Guides for Youth Programming Poster 9-B Elementary
Name of Poster: Abraham Lincoln, 1865
Poster #: 9-B
Artist(s) or Maker(s): Alexander Gardner
Object(s) Identification: Photograph
Owner or Venue: Prints and Photographs Division, Library of Congress
Use Visual Thinking Strategies to discuss the poster in depth.
Use the Whole Book Approach to share one or more of the programming books suggested below to connect library resources to the poster via subject, style, or artist.
Using one or two intriguing sentences per book, booktalk a number of books from the bibliography to whet the appetite of your audience for more reading. Give books to interested takers for later checkout.
Add crafts, music, activities, etc. as your style dictates.
School Age (612)
Alexander Gardner was one of a team of photographers hired to make a visual record of the Civil War. Gardner “became known for his portraits of uniformed soldiers heading off to war—and his candid photos of President Abraham Lincoln—at a time when photography was still a new medium.”
For additional insight, refer to an article in The Washington Post, Style section, page 1, November 8, 2008, which describes an exhibit of Lincoln photographs at the National Portrait Gallery. According to writer David Brown, Lincoln is more American even than George Washington, “at least when it comes to his image.” Brown goes on to say, “A big part of this reason is photography. Lincoln was the first president whose entire political career transpired in the era when light could be magically captured and held forever … Lincoln did not shrink from the camera. There’s evidence he realized that photographs were a way of keeping his face—homely though he thought he was—in front of the people.” The book, Lincoln through the Lens, by Martin W. Sandler may also provide insight into Lincoln as seen and known through his photographic images. Other resources include:
- Abraham Lincoln Presidential Library and Museum
- Lincoln Bicentennial
- Lincoln Home National Historic Site, Illinois
- Mr. Lincoln’s White House
- Smithsonian National Portrait Gallery
(These can be read in a traditional manner or with the interactive picture book method described in Using the Whole Book Approach.)
Rappaport, Doreen. Abe’s Honest Words: The Life of Abraham Lincoln. illustrated by Kadir Nelson. Hyperion, 2008.
Rabin, Staton. Mr. Lincoln’s Boys: Being the Mostly TRUE Adventures of Abraham Lincoln’s Trouble-Making Sons, TAD and WILLIE. illustrated by Bagram Ibatoulline. Viking, 2008.
Play music of the Civil War while participants are gathering for the program or as background during activities.
Have the children discuss the differences between the portrait of Lincoln on the poster and the depiction of Lincoln on the penny. Have them do a coin rubbing of the front of the coin as well. Information about the Lincoln portrait on the penny can be found in Chapter 3 of George Sullivan’s book, Picturing Lincoln: Famous Photographs That Popularized the President.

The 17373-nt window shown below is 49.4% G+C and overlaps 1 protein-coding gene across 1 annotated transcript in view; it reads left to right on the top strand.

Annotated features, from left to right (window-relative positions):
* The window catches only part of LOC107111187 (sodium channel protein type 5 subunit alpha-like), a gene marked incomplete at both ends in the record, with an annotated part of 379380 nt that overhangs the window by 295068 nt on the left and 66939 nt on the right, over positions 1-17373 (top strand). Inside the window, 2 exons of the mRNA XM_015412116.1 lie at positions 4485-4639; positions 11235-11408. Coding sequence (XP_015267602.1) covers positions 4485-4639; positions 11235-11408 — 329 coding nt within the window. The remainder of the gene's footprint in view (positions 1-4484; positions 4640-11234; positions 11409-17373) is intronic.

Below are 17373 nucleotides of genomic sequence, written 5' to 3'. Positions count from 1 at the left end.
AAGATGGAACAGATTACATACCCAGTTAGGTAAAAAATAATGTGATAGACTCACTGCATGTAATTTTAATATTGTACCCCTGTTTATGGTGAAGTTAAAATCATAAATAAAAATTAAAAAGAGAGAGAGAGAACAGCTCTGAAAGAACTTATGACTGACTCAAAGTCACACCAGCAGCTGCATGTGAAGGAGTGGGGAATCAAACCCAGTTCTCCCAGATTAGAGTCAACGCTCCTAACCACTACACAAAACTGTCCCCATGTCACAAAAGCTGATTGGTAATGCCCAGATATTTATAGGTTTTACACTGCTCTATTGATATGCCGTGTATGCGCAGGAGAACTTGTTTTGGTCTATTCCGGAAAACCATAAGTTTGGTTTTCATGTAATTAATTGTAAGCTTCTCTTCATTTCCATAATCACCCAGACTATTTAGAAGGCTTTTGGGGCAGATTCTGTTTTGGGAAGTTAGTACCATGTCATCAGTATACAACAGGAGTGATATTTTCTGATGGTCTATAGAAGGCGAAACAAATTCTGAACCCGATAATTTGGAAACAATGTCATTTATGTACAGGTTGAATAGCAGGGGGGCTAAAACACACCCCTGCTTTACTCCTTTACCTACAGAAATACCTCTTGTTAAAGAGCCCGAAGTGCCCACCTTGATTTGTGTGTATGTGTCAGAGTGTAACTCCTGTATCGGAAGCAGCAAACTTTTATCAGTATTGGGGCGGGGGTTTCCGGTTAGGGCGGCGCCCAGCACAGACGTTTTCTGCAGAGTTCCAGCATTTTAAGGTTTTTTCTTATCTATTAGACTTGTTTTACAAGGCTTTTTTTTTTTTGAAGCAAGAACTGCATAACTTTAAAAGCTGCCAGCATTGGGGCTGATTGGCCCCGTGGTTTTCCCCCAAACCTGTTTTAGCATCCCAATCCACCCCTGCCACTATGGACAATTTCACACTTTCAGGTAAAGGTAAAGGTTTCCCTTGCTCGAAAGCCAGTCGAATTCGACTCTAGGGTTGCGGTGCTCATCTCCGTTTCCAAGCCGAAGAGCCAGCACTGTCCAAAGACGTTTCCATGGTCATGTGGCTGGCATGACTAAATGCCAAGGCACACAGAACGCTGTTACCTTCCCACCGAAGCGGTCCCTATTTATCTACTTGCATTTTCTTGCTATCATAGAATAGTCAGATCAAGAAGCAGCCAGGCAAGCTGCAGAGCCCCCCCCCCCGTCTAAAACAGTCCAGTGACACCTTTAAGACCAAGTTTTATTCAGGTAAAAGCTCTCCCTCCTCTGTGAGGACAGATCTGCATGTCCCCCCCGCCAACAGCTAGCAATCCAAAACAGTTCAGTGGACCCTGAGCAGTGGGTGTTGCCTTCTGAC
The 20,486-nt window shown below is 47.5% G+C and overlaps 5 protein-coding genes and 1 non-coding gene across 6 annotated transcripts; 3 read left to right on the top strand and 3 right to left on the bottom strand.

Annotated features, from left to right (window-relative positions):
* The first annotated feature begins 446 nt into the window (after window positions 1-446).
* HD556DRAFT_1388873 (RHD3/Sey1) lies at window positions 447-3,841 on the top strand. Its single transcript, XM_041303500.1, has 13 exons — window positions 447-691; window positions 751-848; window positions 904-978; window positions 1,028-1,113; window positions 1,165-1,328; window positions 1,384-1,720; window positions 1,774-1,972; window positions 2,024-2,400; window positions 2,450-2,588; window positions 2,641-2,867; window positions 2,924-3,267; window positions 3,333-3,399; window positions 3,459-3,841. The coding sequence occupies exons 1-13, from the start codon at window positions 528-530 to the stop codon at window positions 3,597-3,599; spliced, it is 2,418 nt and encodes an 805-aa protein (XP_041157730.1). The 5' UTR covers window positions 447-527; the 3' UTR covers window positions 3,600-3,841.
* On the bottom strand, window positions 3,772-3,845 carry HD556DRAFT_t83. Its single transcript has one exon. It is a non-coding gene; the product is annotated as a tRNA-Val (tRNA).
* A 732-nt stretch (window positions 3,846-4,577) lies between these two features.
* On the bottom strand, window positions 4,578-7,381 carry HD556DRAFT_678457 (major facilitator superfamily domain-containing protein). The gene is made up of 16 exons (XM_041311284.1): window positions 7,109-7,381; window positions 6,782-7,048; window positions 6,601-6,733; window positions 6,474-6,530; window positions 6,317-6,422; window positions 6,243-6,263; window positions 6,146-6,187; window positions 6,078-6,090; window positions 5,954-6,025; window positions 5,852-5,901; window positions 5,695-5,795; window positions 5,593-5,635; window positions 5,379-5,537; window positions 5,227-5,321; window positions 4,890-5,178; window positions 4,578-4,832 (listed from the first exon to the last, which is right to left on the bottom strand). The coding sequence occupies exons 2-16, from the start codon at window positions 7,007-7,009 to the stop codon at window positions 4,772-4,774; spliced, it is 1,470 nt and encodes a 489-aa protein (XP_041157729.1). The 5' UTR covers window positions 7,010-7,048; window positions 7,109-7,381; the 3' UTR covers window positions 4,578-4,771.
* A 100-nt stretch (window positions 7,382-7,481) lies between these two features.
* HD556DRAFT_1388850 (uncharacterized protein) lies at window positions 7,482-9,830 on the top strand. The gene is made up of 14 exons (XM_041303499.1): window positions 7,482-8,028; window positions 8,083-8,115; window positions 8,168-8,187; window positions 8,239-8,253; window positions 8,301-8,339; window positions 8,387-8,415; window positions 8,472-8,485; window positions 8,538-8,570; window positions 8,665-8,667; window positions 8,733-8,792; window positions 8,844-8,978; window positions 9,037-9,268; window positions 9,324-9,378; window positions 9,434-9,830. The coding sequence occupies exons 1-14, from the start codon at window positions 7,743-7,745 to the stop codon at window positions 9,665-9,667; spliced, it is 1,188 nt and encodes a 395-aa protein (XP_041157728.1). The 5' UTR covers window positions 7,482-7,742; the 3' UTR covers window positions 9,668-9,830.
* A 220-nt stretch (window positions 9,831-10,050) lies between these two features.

Janis Herbert’s Abraham Lincoln for Kids (Chicago Review Press, 2007) offers many wonderful program ideas, from making a stovepipe hat to the more challenging creation of simulated daguerreotypes.
Directions for a milk carton/pretzel log cabin can be found at http://crafts.kaboose.com/pretzel-log-cabin.htm.
Adler, David A. A Picture Book of Abraham Lincoln. Illustrated by John and Alexandra Wallner. Holiday House, 1989. (Preschool–K, Elementary)
Aylesworth, Jim. Our Abe Lincoln: An Old Tune with New Lyrics. Illustrated by Barbara McClintock. Scholastic Press, 2008. (Preschool–K)
DeGezelle, Terri. American Symbols: The Lincoln Memorial. Capstone Press, 2004. (Elementary)
Denenberg, Barry. Lincoln Shot: A President’s Life Remembered. Feiwel & Friends, 2008. Illustrations by Christopher Bing. (Elementary, Teen)
Fitzgerald, Dawn. Vinnie and Abraham. Illustrated by Catherine Stock. Charlesbridge, 2007. (Elementary)
Freedman, Russell. Lincoln: A Photobiography. Clarion Books, 1987. (Elementary, Teen)
Giovanni, Nikki. Lincoln and Douglass: An American Friendship. Henry Holt, 2008. Illustrations by Bryan Collier. (Preschool–K, Elementary)
Hopkinson, Deborah. Abe Lincoln Crosses a Creek: A Tall Thin Tale. Illustrated by John Hendrix. Schwartz & Wade Books, 2008. (Elementary)
Jackson, Ellen. Abe Lincoln Loved Animals. Illustrated by Doris Ettlinger. Albert Whitman & Co., 2008. (Elementary)
Just a Few Words, Mr. Lincoln: The Story of the Gettysburg Address. Dir. Ray Messecar. Videocassette.Weston Woods, 1999.
Kunhardt, Edith. Honest Abe. Illustrated by Malcah Zeldis. Mulberry Books, 1993. (Preschool–K)
Lincoln, Abraham. The Gettysburg Address. Illustrated by Michael McCurdy. Houghton Mifflin, 1995. (Elementary)
Rabin, Staton. Mr. Lincoln’s Boys: Being the Mostly TRUE Adventures of Abraham Lincoln’s Trouble-Making Sons, TAD and WILLIE. Illustrated by Bagram Ibatoulline. Viking, 2008. (Elementary)
Rappaport, Doreen. Abe’s Honest Words: The Life of Abraham Lincoln. Illustrated by Kadir Nelson. Hyperion, 2008. (Elementary)
Sandler, Martin W. Lincoln through the Lens: How Photography Revealed and Shaped an Extraordinary Life. Walker & Co., 2008. (Elementary, Teen)
Sullivan, George. Picturing Lincoln: Famous Photographs That Popularized the President. Clarion Books, 2000. (Elementary, Teen)
Usel, T. M. Abraham Lincoln: A Photo-Illustrated Biography. Bridgestone Books, 1996. (Elementary)
Venezia, Mike. Getting to Know the U. S. Presidents: Abraham Lincoln. Children’s Press, (Elementary)
Wells, Rosemary. Lincoln and His Boys. Candlewick Press, 2009. (Elementary)
Winnick, Karen. Mr. Lincoln’s Whiskers. Boyds Mill Press, 1996. (Elementary)
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